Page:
The documents released to RNZ under the Official Information Act also shed new light on the significance of four people dying within three months.
Medsafe data shows that in the 27 years between 1992 and the start of Pharmac's brand switch there were just six reported deaths associated with lamotrigine and the last death reported was in 2015.
Over those 27 years there were 162 reports of adverse reactions to lamotrigine - about the same number as have been reported in the seven months since the brand switch began in May.
The documents also shows that an estimated 40 people with epilepsy die from sudden unexplained death in epilepsy patients (SUDEP) each year, and roughly eight of those people would be taking lamotrigine.
Pharmac refused to be interviewed for this story but issued a statement to RNZ confirming it knew of the three deaths by 29 October.
"Pharmac has very limited information about the reported fatalities and we may not know the details, including whether there is any connection with the funded brand change, until after the Coroner's investigations are completed."
Director of Operations Lisa Williams said Pharmac was aware of "a high level of anxiety among people on lamotrigine and their families" after media first reported the three deaths on 12 November.
She said the agency then changed its policy "to make it easier for people on lamotrigine to stay on their current brand if their doctor thinks they should".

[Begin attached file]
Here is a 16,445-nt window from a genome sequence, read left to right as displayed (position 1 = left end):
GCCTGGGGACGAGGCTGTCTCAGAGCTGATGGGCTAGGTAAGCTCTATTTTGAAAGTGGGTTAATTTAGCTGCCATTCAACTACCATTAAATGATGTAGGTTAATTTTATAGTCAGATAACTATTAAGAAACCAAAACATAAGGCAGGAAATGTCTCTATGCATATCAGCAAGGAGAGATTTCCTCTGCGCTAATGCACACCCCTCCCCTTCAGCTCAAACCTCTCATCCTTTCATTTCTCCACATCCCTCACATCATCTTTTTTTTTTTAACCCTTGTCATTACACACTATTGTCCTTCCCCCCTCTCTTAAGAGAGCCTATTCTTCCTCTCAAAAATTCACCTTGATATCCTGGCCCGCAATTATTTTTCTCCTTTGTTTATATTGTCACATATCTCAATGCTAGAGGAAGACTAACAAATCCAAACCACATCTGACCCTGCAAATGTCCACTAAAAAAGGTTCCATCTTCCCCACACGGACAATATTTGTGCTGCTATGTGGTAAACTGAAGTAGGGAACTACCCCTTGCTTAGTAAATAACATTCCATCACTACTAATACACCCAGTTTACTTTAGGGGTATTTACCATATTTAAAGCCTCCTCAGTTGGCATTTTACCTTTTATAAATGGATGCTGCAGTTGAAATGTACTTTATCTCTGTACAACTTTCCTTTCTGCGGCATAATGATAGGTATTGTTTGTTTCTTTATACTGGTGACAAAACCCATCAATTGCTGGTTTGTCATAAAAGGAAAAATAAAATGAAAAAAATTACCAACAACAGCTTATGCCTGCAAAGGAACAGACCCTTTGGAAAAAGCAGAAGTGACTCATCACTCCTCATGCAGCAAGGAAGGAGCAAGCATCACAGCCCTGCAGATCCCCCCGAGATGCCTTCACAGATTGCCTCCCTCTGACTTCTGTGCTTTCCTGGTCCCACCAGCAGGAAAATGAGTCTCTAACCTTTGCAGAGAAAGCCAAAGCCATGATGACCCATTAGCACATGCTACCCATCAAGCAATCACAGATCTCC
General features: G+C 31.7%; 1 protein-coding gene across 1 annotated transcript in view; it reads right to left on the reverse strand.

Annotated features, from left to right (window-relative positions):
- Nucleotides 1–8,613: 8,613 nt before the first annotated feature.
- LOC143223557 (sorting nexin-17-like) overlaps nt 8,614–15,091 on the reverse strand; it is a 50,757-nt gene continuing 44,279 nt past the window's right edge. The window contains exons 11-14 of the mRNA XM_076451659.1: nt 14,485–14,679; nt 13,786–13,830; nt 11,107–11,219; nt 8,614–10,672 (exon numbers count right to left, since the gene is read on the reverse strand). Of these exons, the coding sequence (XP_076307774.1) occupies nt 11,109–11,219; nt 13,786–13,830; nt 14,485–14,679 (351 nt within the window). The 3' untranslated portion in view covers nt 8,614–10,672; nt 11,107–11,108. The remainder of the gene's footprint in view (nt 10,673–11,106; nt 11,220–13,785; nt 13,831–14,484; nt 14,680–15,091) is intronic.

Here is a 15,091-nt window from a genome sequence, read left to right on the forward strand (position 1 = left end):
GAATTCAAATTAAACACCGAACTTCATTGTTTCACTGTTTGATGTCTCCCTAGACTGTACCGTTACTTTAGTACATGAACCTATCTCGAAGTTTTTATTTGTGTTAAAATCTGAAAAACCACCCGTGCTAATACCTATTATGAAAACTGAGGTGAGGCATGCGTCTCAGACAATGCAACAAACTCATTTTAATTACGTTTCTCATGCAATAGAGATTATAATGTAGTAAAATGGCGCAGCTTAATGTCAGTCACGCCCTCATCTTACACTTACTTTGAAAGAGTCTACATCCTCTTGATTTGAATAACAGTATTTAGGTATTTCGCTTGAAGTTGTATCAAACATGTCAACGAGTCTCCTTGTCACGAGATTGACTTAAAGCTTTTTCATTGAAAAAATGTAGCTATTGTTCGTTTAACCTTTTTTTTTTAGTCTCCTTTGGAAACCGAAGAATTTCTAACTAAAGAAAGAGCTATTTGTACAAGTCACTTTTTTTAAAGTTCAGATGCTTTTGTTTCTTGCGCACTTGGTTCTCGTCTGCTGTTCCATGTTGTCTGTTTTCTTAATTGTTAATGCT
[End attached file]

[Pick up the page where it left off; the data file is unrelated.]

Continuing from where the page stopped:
Since then, more than 1100 people had applied for funding to switch back to their original brand of lamotrigine and 934 people had been approved. Their applications were taking about five working days to process.
Pharmac stressed that people who had been prescribed Logem should not stop taking it. If they had concerns, they should discuss their options with their doctor. Pharmac would refund GPs for this visit so there would be not charge to the patient.
"For most people taking it, Logem works in the same way as the other two lamotrigine brands. Logem has the same active ingredient and is delivered to the body in the same way," Ms Williams said.
Pharmac said Logem had been approved for use in New Zealand by Medsafe and about 80 million doses were used each year including in Australia, Canada, Germany, UK, Spain, France, and the Netherlands.
* Names have been changed